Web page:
Current rules make it easier for developers to build new structures rather than preserve.
Cape Girardeau wants to adopt updated building codes by September that include new regulations designed to make it easier to remodel and renovate old buildings.
The city's seven-member board of appeals will hold a public hearing on the proposed building rules at 7 p.m. today at city hall.
Final approval rests with the city council.
The city of Jackson plans to adopt many of the same international building codes, but doesn't intend to follow Cape Girardeau's lead regarding renovations to old buildings.
"I don't think we have that type of construction anywhere near the extent they do," said Jackson building and planning superintendent Janet Sanders. "Unless we see a real need for that, we will probably just work within the regular building code."
But for Cape Girardeau, the regulations would make renovating old buildings more economical, thus assisting historic renovation downtown, said Robb McClary, director of inspection services for Cape Girardeau.
The city's existing building codes are designed for new construction, McClary said.
"Meeting a hallway width requirement, elevator shaft size, railing height or other standard is easy and has little impact on the cost of a project when building new," he said.
Remodeling an existing building can be more costly. In such cases, developers may opt to build a new structure rather than remodel an old building, McClary said.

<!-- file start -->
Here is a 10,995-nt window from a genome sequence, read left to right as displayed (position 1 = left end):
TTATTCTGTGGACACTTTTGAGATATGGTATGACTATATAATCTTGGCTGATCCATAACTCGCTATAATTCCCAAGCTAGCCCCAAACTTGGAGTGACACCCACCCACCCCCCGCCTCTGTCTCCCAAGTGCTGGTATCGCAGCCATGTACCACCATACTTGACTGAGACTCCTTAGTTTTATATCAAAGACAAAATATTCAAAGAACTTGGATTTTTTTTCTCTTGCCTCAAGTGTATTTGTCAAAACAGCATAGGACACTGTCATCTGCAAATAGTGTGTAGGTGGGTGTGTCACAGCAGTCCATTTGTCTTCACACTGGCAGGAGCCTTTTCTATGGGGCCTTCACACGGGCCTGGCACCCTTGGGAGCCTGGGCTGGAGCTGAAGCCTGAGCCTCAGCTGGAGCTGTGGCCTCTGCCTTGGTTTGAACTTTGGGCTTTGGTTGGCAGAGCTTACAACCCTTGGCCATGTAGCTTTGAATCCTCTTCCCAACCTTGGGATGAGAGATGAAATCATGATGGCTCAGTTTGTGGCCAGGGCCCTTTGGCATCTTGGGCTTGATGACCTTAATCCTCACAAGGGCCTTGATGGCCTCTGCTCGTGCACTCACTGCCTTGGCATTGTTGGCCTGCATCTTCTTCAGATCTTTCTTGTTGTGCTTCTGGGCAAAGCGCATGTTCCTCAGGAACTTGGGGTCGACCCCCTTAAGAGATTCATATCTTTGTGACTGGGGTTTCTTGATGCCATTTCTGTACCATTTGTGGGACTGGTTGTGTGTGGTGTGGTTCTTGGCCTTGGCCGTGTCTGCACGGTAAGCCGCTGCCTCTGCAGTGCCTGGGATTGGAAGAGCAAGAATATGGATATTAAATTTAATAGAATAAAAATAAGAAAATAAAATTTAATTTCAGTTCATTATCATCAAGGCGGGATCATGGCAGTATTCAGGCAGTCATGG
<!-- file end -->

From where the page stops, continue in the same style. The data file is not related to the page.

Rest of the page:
The new rules regarding remodeling and renovation projects are patterned after rules that have been used in New Jersey for nearly eight years.
Cape Girardeau historic preservation consultant Terri Foley said the new rules are important in maintaining the architectural integrity of old buildings.
"You can't always move doors and windows," she said. Older buildings typically have narrower steps, which are part of the historic architecture and should be preserved, she said.
"My goal as a preservationist is not to comprise the safety of buildings, but to help property owners rehab buildings," she said.
Another change in the 2003 codes -- the latest international codes available to cities -- deals with basement exits.
The current regulations -- the 2000 code on new construction -- requires any finished room in a basement to have a window or door that can serve as an emergency exit.
Under the new code, an exit still will be required for each bedroom in a basement. But only one emergency exit would be required in a basement that has no sleeping room.
A basement with a bedroom and a family room would only have to have one window or door as an emergency exit, McClary said.
Residential contractor Mike Annis, who serves on Cape Girardeau's board of appeals, said he's satisfied with the proposed changes in building codes. Overall, he said, the 2003 code is similar to the 2000 code. The international code, which is used by many municipalities, is updated every three years.
"It's just a modification of the same building codes," he said.
It's a bigger change for Jackson, which is still operating under 1993 and 1993 building regulations.
Still, Jackson's Sanders said contractors are used to dealing with the 2000 code in Cape Girardeau and well aware that the 2003 regulations will be adopted.
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